An Oklahoma school board has unanimously voted down an application to launch a taxpayer-funded religious charter school, which would have been the first of its kind in the United States.
The vote creates the potential for a lengthy legal fight over taxpayer money, education and the separation between church and state in the US.
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The Catholic Archdiocese of Oklahoma City submitted the application in the hope of founding the St Isadore of Seville Catholic Virtual Charter School, a first-of-its-kind public institution that would offer online religious education from kindergarten through high school.
If the proposal had been accepted, the school planned to take in an inaugural class of 500 in 2024, gradually expanding its student body to 1,500.
But members of the Oklahoma Statewide Virtual Charter School Board voted 5-0 to reject the application, though it side-stepped the thorny question of whether approving such a school would violate the Establishment Clause of the US Constitution.
That clause is generally interpreted as prohibiting the US government from “establishing” a specific religion through its laws or actions, showing favour to one over another.
“The application has been made. We have to make a decision as a board. But we’re not going to be able to answer that legal question with the legal expertise that we have or the resources that are at our fingertips. And so it will go to courts to ultimately decide where that lands,” board member Robert Franklin said at Tuesday’s meeting, which was broadcast online.
“We don’t know that it’s going to go to court,” he later added, as the board mulled whether to abstain from the vote or obtain legal counsel. “But we have a pretty good indication it’s going to go to court.”
The members of the virtual charter school board were all appointed by Republican-led state leadership. Oklahoma Governor Kevin Stitt previously expressed support for religious charter schools as an extension of the religious protections under the First Amendment of the US Constitution.
The board had 90 days to adjudicate the application, which was submitted on January 30. Charter schools in the US are publicly funded but function independently from the local school districts, raising accusations they funnel money away from traditional public school systems.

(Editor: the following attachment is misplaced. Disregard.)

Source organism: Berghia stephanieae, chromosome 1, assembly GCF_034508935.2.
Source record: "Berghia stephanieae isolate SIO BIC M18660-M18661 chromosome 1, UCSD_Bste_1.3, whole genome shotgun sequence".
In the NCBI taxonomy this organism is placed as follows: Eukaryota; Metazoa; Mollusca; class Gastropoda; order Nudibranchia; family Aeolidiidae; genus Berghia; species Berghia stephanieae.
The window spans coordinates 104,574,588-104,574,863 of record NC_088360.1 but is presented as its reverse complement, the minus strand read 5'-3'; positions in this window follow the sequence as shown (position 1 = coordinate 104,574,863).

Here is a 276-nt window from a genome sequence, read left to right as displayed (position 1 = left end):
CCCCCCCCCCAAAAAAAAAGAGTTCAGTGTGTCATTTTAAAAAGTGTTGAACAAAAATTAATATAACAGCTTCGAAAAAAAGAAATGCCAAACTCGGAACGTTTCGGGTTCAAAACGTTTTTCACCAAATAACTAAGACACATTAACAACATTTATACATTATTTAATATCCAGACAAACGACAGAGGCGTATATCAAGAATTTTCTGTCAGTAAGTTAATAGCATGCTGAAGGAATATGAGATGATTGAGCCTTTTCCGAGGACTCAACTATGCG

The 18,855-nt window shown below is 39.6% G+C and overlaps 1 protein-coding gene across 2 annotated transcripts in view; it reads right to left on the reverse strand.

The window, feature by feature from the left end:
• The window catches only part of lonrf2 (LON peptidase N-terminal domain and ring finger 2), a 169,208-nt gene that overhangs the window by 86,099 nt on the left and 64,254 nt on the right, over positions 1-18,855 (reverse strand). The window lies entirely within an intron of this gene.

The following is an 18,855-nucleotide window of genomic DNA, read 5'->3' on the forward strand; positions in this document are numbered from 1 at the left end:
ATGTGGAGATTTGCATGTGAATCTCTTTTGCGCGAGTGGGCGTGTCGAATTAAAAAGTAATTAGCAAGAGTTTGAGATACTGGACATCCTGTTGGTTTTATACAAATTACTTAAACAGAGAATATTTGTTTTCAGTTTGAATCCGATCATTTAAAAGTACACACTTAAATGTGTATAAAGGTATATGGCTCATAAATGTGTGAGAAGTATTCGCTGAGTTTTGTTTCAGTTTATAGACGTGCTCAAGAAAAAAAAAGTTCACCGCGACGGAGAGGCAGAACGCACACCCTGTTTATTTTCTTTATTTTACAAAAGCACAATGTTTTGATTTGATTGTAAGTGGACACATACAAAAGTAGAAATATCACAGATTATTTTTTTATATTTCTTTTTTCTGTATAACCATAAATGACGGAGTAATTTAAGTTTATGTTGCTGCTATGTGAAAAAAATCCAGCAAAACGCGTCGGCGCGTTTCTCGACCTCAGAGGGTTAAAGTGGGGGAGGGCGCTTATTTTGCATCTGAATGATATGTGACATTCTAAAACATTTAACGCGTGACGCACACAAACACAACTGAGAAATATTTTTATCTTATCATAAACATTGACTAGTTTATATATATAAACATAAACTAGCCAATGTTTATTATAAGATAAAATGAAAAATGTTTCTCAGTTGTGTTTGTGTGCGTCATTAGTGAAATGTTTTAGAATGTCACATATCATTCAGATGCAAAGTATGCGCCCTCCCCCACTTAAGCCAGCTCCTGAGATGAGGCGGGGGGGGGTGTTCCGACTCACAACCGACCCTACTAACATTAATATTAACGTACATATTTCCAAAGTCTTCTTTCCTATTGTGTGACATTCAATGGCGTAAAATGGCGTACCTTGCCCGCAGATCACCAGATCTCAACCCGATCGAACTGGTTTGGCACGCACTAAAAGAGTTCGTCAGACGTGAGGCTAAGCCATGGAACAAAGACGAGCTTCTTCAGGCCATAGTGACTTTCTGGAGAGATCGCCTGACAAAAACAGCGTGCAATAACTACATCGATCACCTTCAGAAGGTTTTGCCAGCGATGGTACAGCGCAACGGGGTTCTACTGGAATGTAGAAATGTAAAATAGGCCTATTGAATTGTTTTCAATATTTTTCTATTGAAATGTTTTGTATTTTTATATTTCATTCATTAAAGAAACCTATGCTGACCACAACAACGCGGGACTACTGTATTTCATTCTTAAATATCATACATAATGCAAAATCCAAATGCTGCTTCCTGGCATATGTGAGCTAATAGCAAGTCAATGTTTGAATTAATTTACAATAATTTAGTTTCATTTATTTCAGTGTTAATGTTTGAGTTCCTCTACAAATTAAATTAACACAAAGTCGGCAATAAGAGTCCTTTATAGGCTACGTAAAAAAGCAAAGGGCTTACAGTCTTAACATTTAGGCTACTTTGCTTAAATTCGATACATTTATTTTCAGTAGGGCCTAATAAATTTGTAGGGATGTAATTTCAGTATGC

The taxpayer cost of the St Isadore proposal was estimated at $25.7m for its first five years of operation.
Before Tuesday’s vote, the board heard public comments. Erika Wright, the founder of the Oklahoma Rural Schools Coalition and an advocate against school privatisation, was the first to take the podium, arguing against the St Isadore application.
She pointed out that, in 2016, Oklahoma voters rejected a proposal that would have repealed state law barring public money from being applied “for the use, benefit or support” of any specific religion.
“This proposition today before you is a clear violation of the Establishment Clause and our state constitution,” she said.
She added: “I am greatly concerned that this Pandora’s box will open up the door for a massive expansion of publicly funded religious charter schools across the state, in a brick-and-mortar format. Because once we allow it virtually, brick-and-mortar is the natural business progression.”
But a non-voting member of the board, Ryan Walters, the state superintendent of public instruction – dismissed the criticisms as stemming from “radical leftists”.
“Their hatred for the Catholic Church has caused them to attack our very foundational religious liberties,” he said during the meeting.
He described the St Isadore proposal as an opportunity to advance First Amendment religious protections: “We have an application to provide more opportunities for kids and to show Oklahoma is a state that truly values religious freedom.”
The Catholic Church now has 30 days to respond to the board’s rejection and revise its application. It has advocated for the school on the basis that it would give rural and remote students access to Catholic education online, should they not be able to reach a brick-and-mortar building.
The board was critical of inconsistencies in the school’s proposed governance structure and its description of its special education facilities and funding model. But while the board voted down the application on Tuesday, it can still vote to approve a revised version at a later date.
Just last year, the court’s majority ruled in favour of offering private-school vouchers for religious institutions in Maine.
Its rationale in that case, Carson v Makin, was that the state had discriminated against religious schools by excluding them from the school voucher programme.